Revealing the Micro-Structure of the Giant Component in Random Graph Ensembles

Revealing the Micro-Structure of the Giant Component
in Random Graph Ensembles

Ido Tishby Racah Institute of Physics, The Hebrew University, Jerusalem, 91904, Israel    Ofer Biham Racah Institute of Physics, The Hebrew University, Jerusalem, 91904, Israel    Eytan Katzav Racah Institute of Physics, The Hebrew University, Jerusalem, 91904, Israel    Reimer Kühn Mathematics Department, King’s College London, Strand, London WC2R 2LS, UK
Abstract

The micro-structure of the giant component of the Erdős-Rényi network and other configuration model networks is analyzed using generating function methods. While configuration model networks are uncorrelated, the giant component exhibits a degree distribution which is different from the overall degree distribution of the network and includes degree-degree correlations of all orders. We present exact analytical results for the degree distributions as well as higher order degree-degree correlations on the giant components of configuration model networks. We show that the degree-degree correlations are essential for the integrity of the giant component, in the sense that the degree distribution alone cannot guarantee that it will consist of a single connected component. To demonstrate the importance and broad applicability of these results, we apply them to the study of the distribution of shortest path lengths on the giant component, percolation on the giant component and the spectra of sparse matrices defined on the giant component. We show that by using the degree distribution on the giant component, one obtains high quality results for these properties, which can be further improved by taking the degree-degree correlations into account. This suggests that many existing methods, currently used for the analysis of the whole network, can be adapted in a straightforward fashion to yield results conditioned on the giant component.

pacs:
64.60.aq,89.75.Da

I Introduction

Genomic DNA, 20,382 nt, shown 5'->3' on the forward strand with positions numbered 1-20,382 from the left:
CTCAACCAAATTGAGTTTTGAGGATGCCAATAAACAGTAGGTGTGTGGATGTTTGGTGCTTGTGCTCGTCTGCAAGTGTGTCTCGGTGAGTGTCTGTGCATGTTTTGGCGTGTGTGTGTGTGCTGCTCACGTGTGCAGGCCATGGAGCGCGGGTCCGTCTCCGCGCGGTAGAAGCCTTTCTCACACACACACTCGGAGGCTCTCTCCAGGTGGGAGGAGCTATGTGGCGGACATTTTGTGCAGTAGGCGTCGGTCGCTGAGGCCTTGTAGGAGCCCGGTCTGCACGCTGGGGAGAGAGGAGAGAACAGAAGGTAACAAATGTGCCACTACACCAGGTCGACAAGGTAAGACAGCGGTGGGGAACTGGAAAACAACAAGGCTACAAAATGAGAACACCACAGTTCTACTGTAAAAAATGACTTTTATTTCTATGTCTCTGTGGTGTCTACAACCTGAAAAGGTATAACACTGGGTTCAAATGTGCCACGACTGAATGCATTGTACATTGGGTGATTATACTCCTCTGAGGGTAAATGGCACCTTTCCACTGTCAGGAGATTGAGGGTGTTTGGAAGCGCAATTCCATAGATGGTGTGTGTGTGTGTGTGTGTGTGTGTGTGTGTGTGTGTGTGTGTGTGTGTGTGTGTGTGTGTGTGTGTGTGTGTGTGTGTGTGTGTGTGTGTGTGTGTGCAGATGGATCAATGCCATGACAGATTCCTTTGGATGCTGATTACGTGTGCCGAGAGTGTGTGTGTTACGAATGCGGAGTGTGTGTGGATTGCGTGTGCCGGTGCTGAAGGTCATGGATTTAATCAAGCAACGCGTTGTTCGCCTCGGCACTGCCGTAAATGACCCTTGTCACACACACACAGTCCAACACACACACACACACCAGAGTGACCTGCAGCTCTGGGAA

There is a broad range of phenomena in the natural sciences and engineering as well as in the economic and social sciences, which can be usefully described in terms of network models. This realization has stimulated increasing interest during the past two decades in the study of the structure of random graphs and complex networks, and in the dynamics of processes which take place on them Albert2002 (); Dorogovtsev2003 (); Dorogovtsev2008 (); Newman2010 (); Barrat2012 (); Hofstad2013 (). One of the central lines of inquiry since Erdős and Rényi’s seminal study of the evolution of random graphs Erdos1959 (); Erdos1960 (); Erdos1961 () has been concerned with the existence, under suitable conditions, of a giant component, which occupies a finite, non-zero fraction of the graph in the thermodynamic limit of infinite system size. Critical parameters for the emergence of a giant component in the thermodynamic limit of Erdős-Rényi (ER) networks were identified and the asymptotic fraction occupied by the giant component was determined Erdos1960 (); Bollobas1984 (). For configuration model networks, i.e. networks that are maximally random subject to a given degree sequence, those problems were solved by Molloy and Reed Molloy1995 (); Molloy1998 (). These authors also established a so-called duality relation according to which the degree distribution, when restricted to nodes which reside on finite components of a configuration model network, is simply related to the degree distribution of the whole network Molloy1998 (). This property, which was known before for ER networks Bollobas1984 (); Bollobas2001 (), has since been generalized also to a class of heterogeneous canonical random graph models with broad distributions of expected degrees Bollobas2007 (); Janson2010 (). Curiously, with the single exception of a study on large deviation properties of ER networks by Engel et al. Engel2004 (), we have not come across corresponding statements concerning degree distributions when restricted to the giant component of a random graph ensemble. Clearly, the knowledge of degree distributions and degree-degree correlations restricted to the giant component of a network would be very useful when investigating dynamical processes on complex networks. It would help to obtain results pertaining only to the giant component of such systems, without the contributions from finite components which often amount to trivial contaminations or (unwanted) distortions of results. Examples that come to mind are localization phenomena in sparse matrix spectra Biroli1999 (); Kuhn2008 () (where finite components of a random graph support eigenvectors that are trivially localized), properties of random walks Sood2005 (); Bacco2015 (); Tishby2016 (); Tishby2017 () (where a random walker chosen to start a walk on one of the finite components will never be able to explore an appreciable fraction of the entire network), or the spread of diseases or cascading failures Watts2002 (); Newman2002 (); Newman2002b (); Karrer2010 (); Rogers2015 (); Satorras2015 () (where an initial failure or initial infection occurring on a finite component will never lead to a global system failure or the outbreak of an epidemic). Component-size distributions in the percolation problem on complex networks Callaway2000 (); Rogers2015 () will likewise contain a component originating from clusters that were finite, before nodes or edges were randomly removed from the network. Finally, the distribution of shortest path lengths between pairs of nodes in a network Blondel2007 (); Katzav2015 (); Nitzan2016 (); Melnik2016 () contain contributions from pairs of nodes on different components whose distance is, by convention, infinite. To eliminate such unwanted contributions, numerical studies using message passing algorithms, or straightforward simulation methods, are often performed directly on the largest component of a given random network. The results may be difficult to compare with theoretical results if the latter do not eliminate finite component contributions (or suppress them by taking the density of links to be sufficiently large to make them effectively negligible).